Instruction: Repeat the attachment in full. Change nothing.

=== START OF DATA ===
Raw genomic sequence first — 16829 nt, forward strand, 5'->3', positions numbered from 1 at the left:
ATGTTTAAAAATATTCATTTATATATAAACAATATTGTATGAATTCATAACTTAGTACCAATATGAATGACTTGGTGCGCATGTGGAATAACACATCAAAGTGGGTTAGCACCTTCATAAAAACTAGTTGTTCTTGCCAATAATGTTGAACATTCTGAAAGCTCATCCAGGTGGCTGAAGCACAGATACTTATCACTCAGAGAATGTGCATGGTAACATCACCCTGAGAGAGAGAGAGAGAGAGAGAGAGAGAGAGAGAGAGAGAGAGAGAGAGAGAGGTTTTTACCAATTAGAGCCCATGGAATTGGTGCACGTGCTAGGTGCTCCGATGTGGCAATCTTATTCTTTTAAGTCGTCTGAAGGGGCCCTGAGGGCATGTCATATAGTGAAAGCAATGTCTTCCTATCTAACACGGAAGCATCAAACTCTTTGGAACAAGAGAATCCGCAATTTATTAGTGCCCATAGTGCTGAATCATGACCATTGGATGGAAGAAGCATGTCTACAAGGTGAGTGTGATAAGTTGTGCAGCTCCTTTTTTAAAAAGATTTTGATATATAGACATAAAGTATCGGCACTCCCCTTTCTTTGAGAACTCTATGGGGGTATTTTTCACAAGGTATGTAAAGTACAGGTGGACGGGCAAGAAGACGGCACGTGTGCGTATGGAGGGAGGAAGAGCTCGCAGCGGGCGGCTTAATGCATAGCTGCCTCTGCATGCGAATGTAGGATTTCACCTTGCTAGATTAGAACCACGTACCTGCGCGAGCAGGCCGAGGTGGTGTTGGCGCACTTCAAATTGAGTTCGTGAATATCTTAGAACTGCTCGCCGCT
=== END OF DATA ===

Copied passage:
Raw genomic sequence first — 16829 nt, forward strand, 5'->3', positions numbered from 1 at the left:
ATGTTTAAAAATATTCATTTATATATAAACAATATTGTATGAATTCATAACTTAGTACCAATATGAATGACTTGGTGCGCATGTGGAATAACACATCAAAGTGGGTTAGCACCTTCATAAAAACTAGTTGTTCTTGCCAATAATGTTGAACATTCTGAAAGCTCATCCAGGTGGCTGAAGCACAGATACTTATCACTCAGAGAATGTGCATGGTAACATCACCCTGAGAGAGAGAGAGAGAGAGAGAGAGAGAGAGAGAGAGAGAGAGAGAGAGAGAGGTTTTTACCAATTAGAGCCCATGGAATTGGTGCACGTGCTAGGTGCTCCGATGTGGCAATCTTATTCTTTTAAGTCGTCTGAAGGGGCCCTGAGGGCATGTCATATAGTGAAAGCAATGTCTTCCTATCTAACACGGAAGCATCAAACTCTTTGGAACAAGAGAATCCGCAATTTATTAGTGCCCATAGTGCTGAATCATGACCATTGGATGGAAGAAGCATGTCTACAAGGTGAGTGTGATAAGTTGTGCAGCTCCTTTTTTAAAAAGATTTTGATATATAGACATAAAGTATCGGCACTCCCCTTTCTTTGAGAACTCTATGGGGGTATTTTTCACAAGGTATGTAAAGTACAGGTGGACGGGCAAGAAGACGGCACGTGTGCGTATGGAGGGAGGAAGAGCTCGCAGCGGGCGGCTTAATGCATAGCTGCCTCTGCATGCGAATGTAGGATTTCACCTTGCTAGATTAGAACCACGTACCTGCGCGAGCAGGCCGAGGTGGTGTTGGCGCACTTCAAATTGAGTTCGTGAATATCTTAGAACTGCTCGCCGCT